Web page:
While launching the National Clean Air  Program Dr. Harsh Vardhan said “Overall objective of the NCAP is comprehensive mitigation actions for prevention, control and abatement of air pollution besides augmenting the air quality monitoring network across the country and strengthening the awareness and capacity building activities.” The National Clean Air Program aims to increase air monitoring stations even in rural areas and gives importance to technology. 

Views of the National Green Tribunal (NGT) 

The National Green Tribunal (NGT) is a body that was established to specifically deal with the cases regarding environmental protection and conservation of forests or other natural resources. The National Green Tribunal is under an obligation to dispose of the case within six months of filing the case. The NGT is not under an obligation to follow the Code of Civil Procedure but they are required to adhere to the rules of natural justice. The National Green Tribunal has the authority to provide compensation to the victims of pollution and other environmental issues. 

According to the National Green Tribunal, the right to clean air is a fundamental right and comes under Article 21 and failure to reduce pollution is a denial of the right to life. In the year 2020, the NGT criticized the Ministry of Environment and Forest, when they submitted their reports on the National Clean Air Programme which stated that pollution will be reduced by 20 to 30 percent by the year 2024.

The National Green Tribunal stated that the goal of reducing pollution by 20 to percent by 2024 is unrealistic and not possible and also the view of the ministry is unconstitutional under Article 21. The NGT bench headed by Chairperson Justice Adarsh Kumar Goel said that considering the effects of pollution on health and keeping in mind Article 21 to breathe clean air, the Ministry should focus on increasing the percentage to reduce pollution in less period. This means that the timeline to reduce 20 to 30 percent pollution by 2024 should be reduced as it violates the five-year provisions of the right to life.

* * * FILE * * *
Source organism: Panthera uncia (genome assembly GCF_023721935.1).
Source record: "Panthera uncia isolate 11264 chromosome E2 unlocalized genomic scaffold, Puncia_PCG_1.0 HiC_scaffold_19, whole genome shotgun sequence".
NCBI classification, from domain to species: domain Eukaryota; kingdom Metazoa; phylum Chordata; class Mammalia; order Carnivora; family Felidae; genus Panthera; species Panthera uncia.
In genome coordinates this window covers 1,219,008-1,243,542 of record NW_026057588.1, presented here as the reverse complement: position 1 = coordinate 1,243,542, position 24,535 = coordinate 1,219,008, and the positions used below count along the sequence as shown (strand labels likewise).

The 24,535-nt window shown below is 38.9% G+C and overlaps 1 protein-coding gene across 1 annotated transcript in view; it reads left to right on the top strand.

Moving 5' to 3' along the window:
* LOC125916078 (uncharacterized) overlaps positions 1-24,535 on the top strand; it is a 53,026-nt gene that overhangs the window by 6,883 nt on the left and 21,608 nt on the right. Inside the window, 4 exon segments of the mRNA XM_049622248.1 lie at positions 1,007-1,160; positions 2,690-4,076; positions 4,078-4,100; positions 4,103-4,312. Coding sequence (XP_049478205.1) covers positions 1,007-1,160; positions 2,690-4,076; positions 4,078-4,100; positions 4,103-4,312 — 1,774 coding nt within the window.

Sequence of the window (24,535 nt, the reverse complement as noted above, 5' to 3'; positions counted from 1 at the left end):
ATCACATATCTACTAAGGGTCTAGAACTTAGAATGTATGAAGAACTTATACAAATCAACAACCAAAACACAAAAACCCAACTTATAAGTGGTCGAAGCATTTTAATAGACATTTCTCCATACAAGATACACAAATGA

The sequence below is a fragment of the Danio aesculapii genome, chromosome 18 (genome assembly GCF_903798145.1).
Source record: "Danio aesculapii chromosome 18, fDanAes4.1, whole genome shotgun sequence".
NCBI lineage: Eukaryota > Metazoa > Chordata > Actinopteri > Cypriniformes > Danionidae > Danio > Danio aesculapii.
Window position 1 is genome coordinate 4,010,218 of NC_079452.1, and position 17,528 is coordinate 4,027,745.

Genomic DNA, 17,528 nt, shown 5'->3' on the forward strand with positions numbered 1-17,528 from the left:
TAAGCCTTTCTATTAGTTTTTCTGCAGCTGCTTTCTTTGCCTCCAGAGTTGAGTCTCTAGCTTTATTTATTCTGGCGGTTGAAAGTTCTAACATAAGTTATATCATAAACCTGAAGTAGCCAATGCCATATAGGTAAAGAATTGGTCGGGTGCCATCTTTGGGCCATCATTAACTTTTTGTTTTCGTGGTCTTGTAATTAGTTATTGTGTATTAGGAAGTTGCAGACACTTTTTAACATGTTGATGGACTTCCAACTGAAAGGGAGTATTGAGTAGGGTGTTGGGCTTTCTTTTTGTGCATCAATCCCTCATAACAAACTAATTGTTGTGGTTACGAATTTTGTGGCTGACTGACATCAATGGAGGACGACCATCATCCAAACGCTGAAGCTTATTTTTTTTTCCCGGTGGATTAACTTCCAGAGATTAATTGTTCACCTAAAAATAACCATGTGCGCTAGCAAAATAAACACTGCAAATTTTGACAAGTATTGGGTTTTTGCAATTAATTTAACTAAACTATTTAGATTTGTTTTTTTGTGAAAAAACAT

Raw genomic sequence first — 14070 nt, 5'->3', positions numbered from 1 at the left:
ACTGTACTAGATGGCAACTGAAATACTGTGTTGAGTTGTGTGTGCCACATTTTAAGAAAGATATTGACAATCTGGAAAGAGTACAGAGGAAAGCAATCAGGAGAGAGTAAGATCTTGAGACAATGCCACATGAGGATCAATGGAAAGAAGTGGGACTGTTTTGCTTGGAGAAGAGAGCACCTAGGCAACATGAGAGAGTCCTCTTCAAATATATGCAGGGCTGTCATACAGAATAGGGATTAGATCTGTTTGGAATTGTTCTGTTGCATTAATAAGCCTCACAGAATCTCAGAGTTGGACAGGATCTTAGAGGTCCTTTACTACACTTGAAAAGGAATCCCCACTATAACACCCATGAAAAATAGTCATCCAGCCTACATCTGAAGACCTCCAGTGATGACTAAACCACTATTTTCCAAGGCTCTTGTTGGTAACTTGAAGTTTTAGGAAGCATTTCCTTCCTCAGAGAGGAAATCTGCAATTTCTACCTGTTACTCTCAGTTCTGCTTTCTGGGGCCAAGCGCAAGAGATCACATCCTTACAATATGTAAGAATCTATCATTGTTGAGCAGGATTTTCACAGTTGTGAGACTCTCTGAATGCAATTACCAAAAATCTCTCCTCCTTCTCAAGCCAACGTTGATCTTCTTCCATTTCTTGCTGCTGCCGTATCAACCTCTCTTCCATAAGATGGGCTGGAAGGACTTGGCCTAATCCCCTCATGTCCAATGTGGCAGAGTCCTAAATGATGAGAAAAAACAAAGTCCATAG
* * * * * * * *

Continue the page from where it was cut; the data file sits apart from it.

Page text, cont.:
The bench of NGT said that enforcement of principles like Sustainable Development and Public Trust Doctrine was adopted to provide a mandate for international obligations and for that the Environment (Protection) Act 1986 and other laws were made. Under the National Clean Air Programme, the target is to achieve “target was to achieve norms in 10 years and reduce load to the extent of 35% in first three years with a further reduction of pollution later”.

The National Green Tribunal issued directions to the ministry to modify the guidelines of the National Clean Air Programme. The National Green tribunal suggested the following changes: 

  • It suggested the Ministry make the public aware of the electronic vehicles and shift to CNG vehicles, improving the fuel quality and enhancement of public parking facilities. 
  • It ordered the State Pollution Control Board to monitor the assessment and installation of the required air quality monitoring system within six months. 
  • The Tribunal also ordered the Central Pollution Control Board to frame a model to derive the source of pollution and the number of pollutants it contributes to the air. 
  • The target of reducing pollution should be increased. 

Conclusion

The right to breathe clean air is every individual’s fundamental right and no one can deprive them of it. Pollution is a source of many health risks. The government has enacted many initiatives to curb air pollution. But without the participation of the mass, the aim to reduce pollution cannot be achieved. The need is to make more people aware of the severity of air pollution and health risks. The National Clean Air Programme can only achieve its target when the government implements the policy properly and ensures maximum participation. Climate change due to pollution is a serious concern and now it is high time to realize it and take appropriate action towards it. This fundamental right to breathe clean air can only be achieved when every individual fulfils their duty of not creating pollution.  

References